A psychosexual therapist looks at the societal impact of the popular but contentious TV series.
One of the interesting outcomes of the UK reality TV show Love Island this summer was the focus on mental health in personal conversations, blogs, tweets, media comment and magazine articles about the show. Questions were raised about whether the show was fueling anxiety about body image in young viewers (the show is aimed at a 16-34 year old audience) and whether the contestants might find it difficult to cope emotionally once they were back in the real world.
As a teenager, I remember watching beautiful and similarly clad women on TV but no one was interested then in the effects in the Miss World Competition on the mental health of the contestants or the audience.
What has changed? Does the drawn out intensity of modern day reality shows such as Love Island lead to more mental health issues in contestants and viewers alike? Does the explicit sexual content cause more disturbance? Or is it that audiences today are more aware of and willing to discuss mental health concerns?
Simon Stevens, Chief Executive of NHS England claimed recently that the increased pressures on teenagers about body image was leading to more eating disorders and mental health issues. He explicitly criticised ITV for playing adverts for plastic surgery during breaks on Love Island, saying that these fuelled a culture of low self-esteem and being judged as ‘not good enough’.
Sexual performance hang-ups
As a psychotherapist specialising in relationship and psychosexual issues, I see young people both male and female who are concerned about their sexual performance. Some may have low self-esteem and/or an eating disorder. The reasons behind these symptoms are many and complex but, in my experience, clients with eating disorders, addictions or a compulsion to change their bodies through plastic surgery do not have the ability to soothe their distress in ordinary ways.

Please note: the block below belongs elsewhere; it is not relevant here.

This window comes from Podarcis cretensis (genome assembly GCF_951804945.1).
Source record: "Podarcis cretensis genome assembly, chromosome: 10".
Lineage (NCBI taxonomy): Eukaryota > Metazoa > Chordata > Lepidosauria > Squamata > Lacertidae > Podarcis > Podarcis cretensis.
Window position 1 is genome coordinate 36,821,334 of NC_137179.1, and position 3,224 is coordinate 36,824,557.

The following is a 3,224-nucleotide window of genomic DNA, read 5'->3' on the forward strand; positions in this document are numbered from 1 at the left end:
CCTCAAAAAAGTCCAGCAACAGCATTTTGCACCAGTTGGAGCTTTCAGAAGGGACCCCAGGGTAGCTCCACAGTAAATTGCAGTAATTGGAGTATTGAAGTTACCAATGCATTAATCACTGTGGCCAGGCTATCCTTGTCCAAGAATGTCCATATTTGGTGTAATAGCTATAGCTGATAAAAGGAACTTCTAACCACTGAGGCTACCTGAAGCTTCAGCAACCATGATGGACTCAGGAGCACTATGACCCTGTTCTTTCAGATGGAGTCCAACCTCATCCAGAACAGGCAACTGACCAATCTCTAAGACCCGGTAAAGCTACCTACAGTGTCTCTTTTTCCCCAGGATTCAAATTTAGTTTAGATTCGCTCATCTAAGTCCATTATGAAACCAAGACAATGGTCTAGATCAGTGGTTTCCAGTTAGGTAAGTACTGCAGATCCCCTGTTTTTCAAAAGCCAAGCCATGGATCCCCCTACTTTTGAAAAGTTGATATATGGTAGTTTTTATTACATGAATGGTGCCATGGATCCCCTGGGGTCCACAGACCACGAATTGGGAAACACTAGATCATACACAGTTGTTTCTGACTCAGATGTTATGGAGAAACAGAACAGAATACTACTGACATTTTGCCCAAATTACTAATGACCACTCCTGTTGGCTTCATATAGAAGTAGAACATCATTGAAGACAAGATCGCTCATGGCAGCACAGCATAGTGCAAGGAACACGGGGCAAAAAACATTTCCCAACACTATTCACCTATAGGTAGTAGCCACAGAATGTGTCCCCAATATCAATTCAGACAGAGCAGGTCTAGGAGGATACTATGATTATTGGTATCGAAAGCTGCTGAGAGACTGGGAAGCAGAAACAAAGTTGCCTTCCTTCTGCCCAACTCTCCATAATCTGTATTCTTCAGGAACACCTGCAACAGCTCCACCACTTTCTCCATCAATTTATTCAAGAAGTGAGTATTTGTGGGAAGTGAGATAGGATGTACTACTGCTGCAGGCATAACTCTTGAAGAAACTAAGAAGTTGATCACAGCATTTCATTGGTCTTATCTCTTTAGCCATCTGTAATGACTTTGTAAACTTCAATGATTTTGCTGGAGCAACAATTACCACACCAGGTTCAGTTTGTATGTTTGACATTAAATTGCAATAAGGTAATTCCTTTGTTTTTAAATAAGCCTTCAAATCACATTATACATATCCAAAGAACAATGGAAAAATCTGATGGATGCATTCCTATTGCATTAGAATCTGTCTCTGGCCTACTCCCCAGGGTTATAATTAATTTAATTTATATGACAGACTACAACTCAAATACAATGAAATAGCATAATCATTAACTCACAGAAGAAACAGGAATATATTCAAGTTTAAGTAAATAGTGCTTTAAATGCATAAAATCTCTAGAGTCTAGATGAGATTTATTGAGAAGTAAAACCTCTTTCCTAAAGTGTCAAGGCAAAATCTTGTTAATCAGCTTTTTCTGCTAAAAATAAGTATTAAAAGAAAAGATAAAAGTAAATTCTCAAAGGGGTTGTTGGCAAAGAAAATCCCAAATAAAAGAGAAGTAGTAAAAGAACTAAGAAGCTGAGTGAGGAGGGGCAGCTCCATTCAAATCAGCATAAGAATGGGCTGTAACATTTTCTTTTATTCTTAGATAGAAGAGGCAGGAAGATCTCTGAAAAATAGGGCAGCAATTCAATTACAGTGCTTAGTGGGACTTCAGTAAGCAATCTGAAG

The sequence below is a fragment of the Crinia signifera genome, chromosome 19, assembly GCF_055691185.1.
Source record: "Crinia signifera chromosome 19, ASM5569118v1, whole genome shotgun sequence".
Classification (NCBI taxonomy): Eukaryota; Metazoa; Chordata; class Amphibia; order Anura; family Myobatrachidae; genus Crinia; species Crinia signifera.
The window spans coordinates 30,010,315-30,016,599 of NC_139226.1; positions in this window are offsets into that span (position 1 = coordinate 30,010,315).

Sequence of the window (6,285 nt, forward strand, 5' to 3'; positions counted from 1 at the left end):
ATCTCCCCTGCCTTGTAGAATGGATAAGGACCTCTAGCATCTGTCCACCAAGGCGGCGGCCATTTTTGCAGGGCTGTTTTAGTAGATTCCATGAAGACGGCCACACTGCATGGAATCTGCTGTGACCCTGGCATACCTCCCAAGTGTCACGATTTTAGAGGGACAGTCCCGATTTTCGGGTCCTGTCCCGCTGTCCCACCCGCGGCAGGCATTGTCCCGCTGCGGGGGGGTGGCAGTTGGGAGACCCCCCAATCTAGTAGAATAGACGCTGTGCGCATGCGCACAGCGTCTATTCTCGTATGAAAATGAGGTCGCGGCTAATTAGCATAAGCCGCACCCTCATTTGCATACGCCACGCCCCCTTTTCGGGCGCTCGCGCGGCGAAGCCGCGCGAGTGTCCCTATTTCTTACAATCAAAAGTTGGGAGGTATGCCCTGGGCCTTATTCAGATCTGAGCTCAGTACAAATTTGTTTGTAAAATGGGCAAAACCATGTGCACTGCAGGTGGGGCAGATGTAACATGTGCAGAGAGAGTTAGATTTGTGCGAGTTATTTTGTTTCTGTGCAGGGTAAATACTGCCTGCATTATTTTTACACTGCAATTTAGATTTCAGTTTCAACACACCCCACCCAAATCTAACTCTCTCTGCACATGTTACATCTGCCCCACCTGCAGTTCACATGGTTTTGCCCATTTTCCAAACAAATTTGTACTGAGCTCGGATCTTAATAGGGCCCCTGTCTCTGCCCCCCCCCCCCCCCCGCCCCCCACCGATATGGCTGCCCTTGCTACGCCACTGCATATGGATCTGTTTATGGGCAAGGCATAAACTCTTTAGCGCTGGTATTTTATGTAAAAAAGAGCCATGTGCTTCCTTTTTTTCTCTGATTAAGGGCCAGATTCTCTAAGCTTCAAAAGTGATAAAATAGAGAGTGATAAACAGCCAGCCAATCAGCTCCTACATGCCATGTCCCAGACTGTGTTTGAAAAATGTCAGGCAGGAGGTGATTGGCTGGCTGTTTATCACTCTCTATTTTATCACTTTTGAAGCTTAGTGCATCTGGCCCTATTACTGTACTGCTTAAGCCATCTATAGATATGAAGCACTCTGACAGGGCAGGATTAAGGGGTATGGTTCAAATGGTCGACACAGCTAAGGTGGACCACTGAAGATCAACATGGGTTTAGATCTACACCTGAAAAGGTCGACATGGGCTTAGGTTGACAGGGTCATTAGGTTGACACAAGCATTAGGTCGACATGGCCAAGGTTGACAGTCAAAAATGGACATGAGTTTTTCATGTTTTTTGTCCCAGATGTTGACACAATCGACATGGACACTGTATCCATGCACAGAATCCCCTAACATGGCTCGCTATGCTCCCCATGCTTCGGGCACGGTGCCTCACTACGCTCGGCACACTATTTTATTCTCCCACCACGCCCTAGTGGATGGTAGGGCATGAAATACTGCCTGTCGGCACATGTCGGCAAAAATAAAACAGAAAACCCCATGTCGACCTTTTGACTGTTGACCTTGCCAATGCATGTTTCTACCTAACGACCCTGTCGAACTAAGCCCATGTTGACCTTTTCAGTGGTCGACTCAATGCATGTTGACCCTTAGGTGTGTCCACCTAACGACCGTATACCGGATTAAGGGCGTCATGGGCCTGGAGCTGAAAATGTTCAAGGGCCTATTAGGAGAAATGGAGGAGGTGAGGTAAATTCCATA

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The distress can feel overwhelming, as if they are small children unable to think or act for themselves. In such cases, there may well be the fantasy that having the cosmetic surgery advertised during the breaks on Love Island, or starving oneself in order to get a tiny waist like the contestants, will end their depression. But, of course, if the problem is an inability to self-soothe, caused by attachment difficulties as a young child or by later anxieties, then problems will continue to feel unsolvable and the desperate quest for solutions will continue.
The conversations and debates around this year’s Love Island have shown that there is a growing concern about mental health issues, eating disorders, and low self-esteem in the public and in the media. There have been questions about why so many of the contestants have felt a need to have plastic surgery and the contestants themselves have spoken on the show about their own anxieties and their experiences of being bullied. Rather than fueling a culture of judgement and anxieties about not being ‘good enough’ programmes like Love Island may, in fact, encourage an acceptance that people in films and TV and social media are ordinary and vulnerable people, not perfect ‘stars’ shining far above us.
Marian O’Connor is Head of Training Psychosexual Therapy and Consultant Couple and Psychosexual Therapist at Tavistock Relationships.